The Wolfman (2010)
To mix monsters -- The Wolfman is one of those films that was put together like Frankenstein.
It's a patchwork mess, but it lives!
The Wolfman had severe problems -- delays, reshoots, a change of director, new editors who recut, postponed openings, juggled music, and added CGI.
It should be a horror. But if you can get on its wavelength -- or its bloodline -- it may well entertain you.
The Wolfman is one of those movies which some audiences come to with definite expectations and rigid preconceptions.
If you want The Wolfman to be Lon Chaney revisited, it isn't. If you want The Wolfman to be a reverential retelling of the myth, it isn't.
It's got its bloody tongue in its cheek. The Wolfman asks the question, can you smile at bloodletting?
I don't think the filmmakers would mind your laughing -- they intend some campy moments. A movie that shows a disembodied hand firing a pistol isn't to be taken with solemnity. Neither is a head bouncing across the floor. You can be horrified and amused at the same time.
We now live in a world where in our living rooms on tv we can see Starz's original series, Spartacus: Blood and Sand, where blood outrageously spews everywhere. Throats are slit, legless torsos crawl across the sand.
It's stylized mayhem.
In Spartacus: Blood and Sand and The Wolfman you have to roll with the dismemberments.
If you accept the sensibility of the film, you probably accept the acting. Benicio Del Toro is a bull of a wolfman. He is morose and brooding as Lawrence Talbot, who returns to the family manor in Blackmoor, England, when his brother goes missing. Lawrence is estranged from his father and tormented by his past, and the manor has fallen into disrepair.
Anthony Hopkins is mostly soft-spoken as the ominous, enigmatic and wretched father, Sir John Talbot. Hopkins delivers lines such as, "Terrible things, Lawrence. You're done terrible things."
Emily Blunt has the role of Gwen, who has a penchant for Talbot men -- or werewolves. It's a role as foggy as the moors.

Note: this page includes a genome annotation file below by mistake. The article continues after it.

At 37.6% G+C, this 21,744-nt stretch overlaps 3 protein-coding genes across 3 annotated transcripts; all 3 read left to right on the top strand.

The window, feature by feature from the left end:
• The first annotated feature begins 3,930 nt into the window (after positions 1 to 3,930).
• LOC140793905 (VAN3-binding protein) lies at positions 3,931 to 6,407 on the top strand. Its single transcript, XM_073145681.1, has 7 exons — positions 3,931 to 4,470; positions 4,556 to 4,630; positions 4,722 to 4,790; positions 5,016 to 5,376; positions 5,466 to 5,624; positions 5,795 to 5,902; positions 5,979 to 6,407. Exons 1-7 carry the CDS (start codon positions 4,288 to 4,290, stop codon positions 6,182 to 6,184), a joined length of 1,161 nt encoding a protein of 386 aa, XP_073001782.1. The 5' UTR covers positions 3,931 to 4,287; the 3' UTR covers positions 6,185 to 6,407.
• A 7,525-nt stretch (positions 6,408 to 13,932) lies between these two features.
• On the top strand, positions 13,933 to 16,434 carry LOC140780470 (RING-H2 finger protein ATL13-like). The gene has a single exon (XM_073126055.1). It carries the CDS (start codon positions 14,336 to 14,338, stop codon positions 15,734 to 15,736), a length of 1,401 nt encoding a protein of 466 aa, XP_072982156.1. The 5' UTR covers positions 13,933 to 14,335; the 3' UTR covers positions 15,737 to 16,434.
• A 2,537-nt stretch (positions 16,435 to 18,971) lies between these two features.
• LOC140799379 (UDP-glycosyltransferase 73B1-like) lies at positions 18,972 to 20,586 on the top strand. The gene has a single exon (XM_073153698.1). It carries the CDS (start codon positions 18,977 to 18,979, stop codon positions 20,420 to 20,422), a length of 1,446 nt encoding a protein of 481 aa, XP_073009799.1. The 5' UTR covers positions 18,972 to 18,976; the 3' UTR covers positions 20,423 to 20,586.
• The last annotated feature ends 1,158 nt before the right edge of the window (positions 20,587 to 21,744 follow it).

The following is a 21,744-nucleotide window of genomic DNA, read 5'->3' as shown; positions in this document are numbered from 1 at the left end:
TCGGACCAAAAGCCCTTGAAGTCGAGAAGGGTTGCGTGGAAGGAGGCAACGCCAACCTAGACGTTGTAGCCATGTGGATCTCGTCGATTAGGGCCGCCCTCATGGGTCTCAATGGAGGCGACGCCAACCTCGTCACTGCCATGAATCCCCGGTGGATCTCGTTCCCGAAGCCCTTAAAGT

Hugo Weaving, who voiced the sheepdog Rex in Babe (1995) and played Agent Smith in the Matrix series, portrays Abberline, the intrepid Inspector from Scotland Yard.
The original director was Mark Romanek, a music video director. He may have thought working with Nine Inch Nails prepared him for The Wolfman.
Just before principal photography, Romanek was replaced by Texan Joe Johnston, who directed Hidalgo (2004) and Jurassic Park III (2001).
Texas meets Blackmoor, England. It's a dicey encounter. How could Johnston survive the bad publicity and shattered hopes?
The screenplay for The Wolfman was by two writers well acquainted with evil -- Andrew Kevin Walker, who wrote Se7en (1995) and David Self, who did the screenplay for Road to Perdition (2002).
Two editors were brought in late to rework The Wolfman -- Mark Goldblatt and the inestimable Walter Murch, who won an Oscar for The English Patient (1996). Could he revive Lawrence Talbot?
CGI was added.
The overheated music by Danny Elfman was rejected, then reinstated. It's still overheated.
The Wolfman creates a spell. Director Johnston's forte is special effects. The world of The Wolfman is smoky, foggy, misty, with shafts of light, and artificial backgrounds far in the distance.
The interior of the manor is cobwebbed and in gray deterioration. Flames on candles flicker. Outside the moon creeps through the clouds. And inside there is a blur of wolfmen.
With all the bloody musical chairs, The Wolfman should collapse.
But the Wolfman has enough camp and verve to grab you by the throat. And maybe the funny bone.